Hyde Street Bistro

An older review, with no pictures, but still of interest…

For $30, this is a very, very good establishment. I was fortunate to share the meal with a friend who is great at eating half a plate and switching so for starters, we shared a salmon salad with fennel and sumac. This was very nice and quite summery; a platter of smoked Pine Loch Duart Salmon topped with a shredded fennel salad, studded with sumac and a citrus dressing. The salmon was not overly smoked and of great quality. Cool and refreshing, served with a Rhone white blend, this was the preferred starter. The second was a foie flan, served warm with apples and and a port glaze. While good, it seemed out of place at this time of year. I would have adored it in October or November, but for summer fare, I think it should have been more indicative of its season; cool and enticing instead of warm and comforting.

Our second set of shared courses started with “Crispy Monterey Calamari Sundried Pesto, Parmesan Risotto, Green Sechwan Foam.” I’m not entirely what sechwan (schezwan?) is, but this was very interesting risotto with a bit too many flavors. The calamari themselves were absolutely perfect when they could have been incredibly rubbery. And the risotto, again, was absolutely flawlessly prepared — not too al dente or too soupy. But with such distinguishsed rice and fish, and very good sundried pesto, why add the foam? Or, why add the pesto? Either flavor would have been just fine, but both together seemed too convoluted. My friend ordered and drank all of his Cotes du Rhone with this dish and I only had a quick sip so I have no comment.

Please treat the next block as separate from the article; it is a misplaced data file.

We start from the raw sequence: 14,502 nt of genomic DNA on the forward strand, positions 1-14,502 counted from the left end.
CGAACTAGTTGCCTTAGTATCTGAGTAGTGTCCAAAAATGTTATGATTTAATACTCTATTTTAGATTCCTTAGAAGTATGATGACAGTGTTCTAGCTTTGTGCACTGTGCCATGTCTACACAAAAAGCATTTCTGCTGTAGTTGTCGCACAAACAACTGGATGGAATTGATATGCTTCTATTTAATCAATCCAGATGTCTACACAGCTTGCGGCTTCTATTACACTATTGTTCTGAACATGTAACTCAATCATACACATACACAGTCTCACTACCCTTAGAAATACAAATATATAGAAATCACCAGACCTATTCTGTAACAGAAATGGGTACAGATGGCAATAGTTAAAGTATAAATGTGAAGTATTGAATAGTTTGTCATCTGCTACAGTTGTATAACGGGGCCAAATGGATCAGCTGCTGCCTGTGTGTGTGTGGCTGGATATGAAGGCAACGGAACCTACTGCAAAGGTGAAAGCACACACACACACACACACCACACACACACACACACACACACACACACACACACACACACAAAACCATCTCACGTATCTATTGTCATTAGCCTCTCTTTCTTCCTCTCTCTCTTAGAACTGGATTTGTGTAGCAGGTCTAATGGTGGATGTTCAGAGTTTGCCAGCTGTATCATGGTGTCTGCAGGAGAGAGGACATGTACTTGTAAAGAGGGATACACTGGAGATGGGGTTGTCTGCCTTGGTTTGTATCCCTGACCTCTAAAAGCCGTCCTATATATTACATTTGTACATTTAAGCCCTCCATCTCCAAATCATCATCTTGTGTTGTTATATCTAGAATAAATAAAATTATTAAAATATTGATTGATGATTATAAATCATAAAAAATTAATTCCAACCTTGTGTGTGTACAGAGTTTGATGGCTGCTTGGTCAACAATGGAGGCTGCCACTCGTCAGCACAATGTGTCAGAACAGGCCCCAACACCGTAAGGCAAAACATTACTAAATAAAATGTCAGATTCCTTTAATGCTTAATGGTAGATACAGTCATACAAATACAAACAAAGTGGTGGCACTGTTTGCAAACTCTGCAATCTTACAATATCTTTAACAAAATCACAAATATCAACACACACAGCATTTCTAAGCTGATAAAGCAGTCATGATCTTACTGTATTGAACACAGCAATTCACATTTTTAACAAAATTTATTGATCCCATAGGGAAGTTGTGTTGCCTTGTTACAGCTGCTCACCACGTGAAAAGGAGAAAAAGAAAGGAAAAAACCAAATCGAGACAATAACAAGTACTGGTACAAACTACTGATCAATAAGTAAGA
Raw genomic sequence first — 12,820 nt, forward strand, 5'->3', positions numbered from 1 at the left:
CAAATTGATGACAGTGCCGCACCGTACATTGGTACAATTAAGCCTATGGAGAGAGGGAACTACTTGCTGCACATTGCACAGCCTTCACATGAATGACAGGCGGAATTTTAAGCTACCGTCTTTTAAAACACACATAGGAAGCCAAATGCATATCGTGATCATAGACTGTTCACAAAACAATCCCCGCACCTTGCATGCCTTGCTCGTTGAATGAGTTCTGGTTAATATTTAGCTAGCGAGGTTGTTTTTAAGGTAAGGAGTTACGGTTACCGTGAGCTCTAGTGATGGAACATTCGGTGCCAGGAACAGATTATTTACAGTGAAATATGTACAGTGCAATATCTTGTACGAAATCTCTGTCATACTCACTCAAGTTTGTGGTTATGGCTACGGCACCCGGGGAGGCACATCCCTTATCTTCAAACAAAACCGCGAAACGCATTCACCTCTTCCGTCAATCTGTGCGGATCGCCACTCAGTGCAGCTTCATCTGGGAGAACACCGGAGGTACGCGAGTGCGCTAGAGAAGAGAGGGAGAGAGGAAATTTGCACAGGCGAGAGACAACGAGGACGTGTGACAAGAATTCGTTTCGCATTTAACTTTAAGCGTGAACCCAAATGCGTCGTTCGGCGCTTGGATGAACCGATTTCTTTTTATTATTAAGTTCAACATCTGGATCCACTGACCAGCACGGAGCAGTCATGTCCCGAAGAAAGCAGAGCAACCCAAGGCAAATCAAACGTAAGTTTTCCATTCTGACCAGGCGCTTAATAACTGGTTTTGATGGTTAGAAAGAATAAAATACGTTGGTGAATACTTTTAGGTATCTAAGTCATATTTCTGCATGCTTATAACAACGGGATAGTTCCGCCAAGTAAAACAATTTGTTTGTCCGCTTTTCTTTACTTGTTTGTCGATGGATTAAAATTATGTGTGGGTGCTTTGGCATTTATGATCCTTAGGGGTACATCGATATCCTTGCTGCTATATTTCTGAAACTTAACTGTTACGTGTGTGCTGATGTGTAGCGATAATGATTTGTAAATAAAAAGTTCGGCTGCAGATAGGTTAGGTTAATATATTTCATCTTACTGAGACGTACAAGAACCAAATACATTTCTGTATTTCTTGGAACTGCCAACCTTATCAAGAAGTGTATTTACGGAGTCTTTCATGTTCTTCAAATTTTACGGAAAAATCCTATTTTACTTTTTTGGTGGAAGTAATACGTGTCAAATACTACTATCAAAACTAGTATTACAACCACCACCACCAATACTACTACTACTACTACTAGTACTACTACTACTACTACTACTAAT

The other entrée was “Pulled Lamb, Eggplant, Red Bell Pepper Coulis, Pesto.” This was served on a smaller plate and while a smaller portion, did not pull punches on flavor or quality. Tender and rich, the pulled lamb was piled into a large meatball-sized offering of rich meat with slices of thin eggplant and the two rich sauces; the red pepper coulis and the pesto. In this case, the two sauces worked well with the rich meat but like the foie, would seem a better dish served in the fall. It was very nice and homey, but slightly ill-conceived for the season. I ordered a du Pape with the lamb and with a freshly opened bottle, needed some breathing room to open.

Two desserts came out and we gave the waiter/Maitre’d carte blanche to serve us some dessert wine. The first dessert we finished easily was a “Vanilla panna cotta, Strawberry pepper coulis, candy almond” served with a glass of Sainte-Croix-Du-Mont. A very well-made panna cotta, it was the combination of fruit and cruncy bits that brought the dessert together. Or maybe it was the Sainte-Croix-Du-Mont, a slight botrytris cinera wine with beautiful brightness to juxtapose the fruit and nut. The other dessert was ‘chocolate moelleux, ”Mint creme Anglaise”‘. I’m sorry I didn’t make a note of the cognac-based dessert wine we had; very clear and light, there was just enough spunk to complement the rich, molten chocolate and hint of mint from the Anglaise. I was a little concerned; usually Banyuls or port works well with chocolate, EXCEPT when mint is introduced as a flavor element. All three offerings were just lovely and a great ending.

But we didn’t finish there. As we finished up the meal, we were each brought a half-glass of sparkling rosé, a perfect after dinner aperitif that was unexpected and quite thoughtful. The meal with drinks was in the $125 range before tip. And while the major detractor was that the dishes were served a little off-season, this is a delightful unexpected French bistro that should have been busier than they were.
Hyde Street Bistro on Urbanspoon

Be Sociable, Share!

Tags: , , , , , , , , , , , , , , , , , , , , , , , , , , , ,

Leave a Reply